Green Leaf Awards received by the individual hotels reflect recognition of Laguna Phuket’s commitment to maintaining the environment through improvement of performance and efficiency in areas such as phasing out environmentally damaging products. Day-to-day operations at the resort apply the Three Rs of green management: reduce, re-use and recycle. All resort facilities have adopted responsible purchasing policies and recycled materials are used wherever possible for maintenance, renovation and upgrading work.Each hotel has a staff education program to teach the importance of caring for the environment, and consumption of energy and water is closely monitored. Hotel staff receive extensive checklists to complete, covering such areas as waste management, energy and water management, product purchase, air quality, noise pollution and community issues.
Some relevant examples of the hotels continuing efforts include: the Banyan Tree Phuket’s decision to change all their resort buggies from gas powered to electric, not only for environmental reasons, but also to reduce noise pollution. Laguna Services Company employs a permanent team of beach-cleaners to ensure that the beach area is free of refuse and potential contamination. A channel has been constructed to connect the lagoons with the sea to prevent water from becoming stagnant. Sand is dredged regularly from the lagoons and Laguna Service Company also oversees manual cleaning of the water areas, to remove any floating debris.
The lagoons provide the possibility of travel between the hotels by boat, thus eliminating excess road traffic. Hotel boiler stacks are fitted with scrubbers to prevent air pollution and all forms of external air emission are constantly monitored to ensure the least possible amount of pollution is emitted.
The resort management do not operate motorized water sports, such as jet-skis, water-skiing and parasailing, both for safety reasons and to avoid noise pollution.
Conclusion: Phuket’s continuing popularity as a holiday destination
What makes a business good? A commitment to create a lush sanctuary amid the wasteland of a spent tin mine was the first pointer to the Laguna Phuket philosophy of becoming a “good” business, in every sense of the phrase.
Growth and renewal have always been encouraged in other ways, too. As well as restoring trees and plant life, attracting birds and other wild creatures back to the area, Laguna Phuket’s lagoons provide a self-sustaining water supply. No detail is overlooked, with flowering trees and shrubs even being cultivated to boost the butterfly population.
Organic waste is composted and used as fertilizer. After being treated, sewerage and wastewater are recycled to irrigate the gardens. Water for the resort facilities is drawn from freshwater lagoons, and run through an on-site treatment plant. Other operations performed by the non-profit Laguna Service Company take care of inter-resort transport by land and water, laundry, public relations and destination marketing. Such a centralized system reduces environmental impact and improves efficiency.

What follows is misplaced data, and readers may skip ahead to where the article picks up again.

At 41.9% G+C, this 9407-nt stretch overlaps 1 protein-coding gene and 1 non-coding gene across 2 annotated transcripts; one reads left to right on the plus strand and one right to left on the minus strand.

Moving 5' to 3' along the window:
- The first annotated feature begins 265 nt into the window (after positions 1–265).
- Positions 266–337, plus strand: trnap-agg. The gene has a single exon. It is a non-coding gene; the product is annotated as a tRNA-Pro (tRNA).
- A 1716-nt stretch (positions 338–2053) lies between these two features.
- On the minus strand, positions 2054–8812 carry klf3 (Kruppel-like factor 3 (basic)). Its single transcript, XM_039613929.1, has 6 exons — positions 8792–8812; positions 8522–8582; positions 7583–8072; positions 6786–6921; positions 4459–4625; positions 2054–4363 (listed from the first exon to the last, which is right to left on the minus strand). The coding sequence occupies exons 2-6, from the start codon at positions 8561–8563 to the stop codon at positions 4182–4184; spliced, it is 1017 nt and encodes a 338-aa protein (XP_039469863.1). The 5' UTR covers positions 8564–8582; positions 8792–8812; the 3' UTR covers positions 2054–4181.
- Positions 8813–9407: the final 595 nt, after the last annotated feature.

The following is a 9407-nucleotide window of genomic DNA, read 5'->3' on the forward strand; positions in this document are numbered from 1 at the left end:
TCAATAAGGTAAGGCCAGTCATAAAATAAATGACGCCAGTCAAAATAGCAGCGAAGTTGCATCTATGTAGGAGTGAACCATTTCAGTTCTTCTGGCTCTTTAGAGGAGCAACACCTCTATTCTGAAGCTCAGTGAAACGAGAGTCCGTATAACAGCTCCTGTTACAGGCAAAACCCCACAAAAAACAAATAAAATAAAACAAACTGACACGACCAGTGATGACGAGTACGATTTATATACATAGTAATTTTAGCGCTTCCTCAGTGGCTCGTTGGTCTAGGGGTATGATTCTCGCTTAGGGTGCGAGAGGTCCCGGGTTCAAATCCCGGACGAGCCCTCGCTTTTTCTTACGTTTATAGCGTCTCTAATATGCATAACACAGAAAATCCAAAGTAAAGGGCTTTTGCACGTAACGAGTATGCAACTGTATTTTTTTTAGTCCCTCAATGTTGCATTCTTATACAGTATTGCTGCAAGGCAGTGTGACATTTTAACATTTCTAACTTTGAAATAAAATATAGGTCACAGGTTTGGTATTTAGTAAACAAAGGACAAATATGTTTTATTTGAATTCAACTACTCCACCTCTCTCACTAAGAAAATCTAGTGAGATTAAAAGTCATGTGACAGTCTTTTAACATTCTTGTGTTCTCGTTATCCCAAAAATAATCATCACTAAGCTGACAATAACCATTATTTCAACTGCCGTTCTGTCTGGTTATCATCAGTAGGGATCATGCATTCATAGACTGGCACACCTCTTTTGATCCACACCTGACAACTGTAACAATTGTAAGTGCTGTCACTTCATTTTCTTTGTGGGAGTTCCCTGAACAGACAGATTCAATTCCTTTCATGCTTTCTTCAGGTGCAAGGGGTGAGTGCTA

Environmentally, CSR also stretches beyond the Laguna Phuket precinct. Since 1994, with the Phuket Marine Biological Centre and the Royal Thai Navy Third Fleet, Laguna Phuket has been striving to restore the endangered species of sea turtles that once laid eggs in the sand along the Andaman coast.
Annual turtle releases, fund-raising activities and support for the conservation program are part of the communal attempt to stem the steady decline in sea turtle numbers.
Culturally, Laguna Phuket supports the neighbourhood-at-large in annual festivals, processions, parades, special events and fairs, and donates equipment or facilities whenever the need is greatest.
Local Buddhists and Muslims alike have close ties to Laguna Phuket, with Muslims constituting about 15 percent of the staff. The relationship with local temples and mosques is strong, with a high-tech crematorium that minimizes environmental impact being a recent donation from Laguna Phuket to a nearby temple. Sports activities are also encouraged, with football figuring prominently. The annual Night Fishing Games at nearby Bang Tao, organized by villagers to help fund a Muslim Education Centre, involves Laguna Phuket each November in an auction for the fish along with providing breakfast for competitors.
At the heart of Laguna Phuket’s outlook on hospitality and community well-being lies its staff, many of whom live in nearby villages and townships. One early decision meant that all gratuities from guests continue to be shared by all, a decision repaid through continuing loyalty and a commitment to high standards in every endeavour.
The immediate aftermath of the December 2004 tsunami was a difficult time for tourism on the island, but Laguna Phuket retained its entire staff without having to insist, as many other hotels did, on unpaid holidays being taken. There have been no regrets about that decision.
In the future, as more visitors arrive and horizons expand, Laguna Phuket’s commitment to sustainable development, cultural awareness and the principles now embodied in Corporate Social Responsibility seem certain to remain undiminished.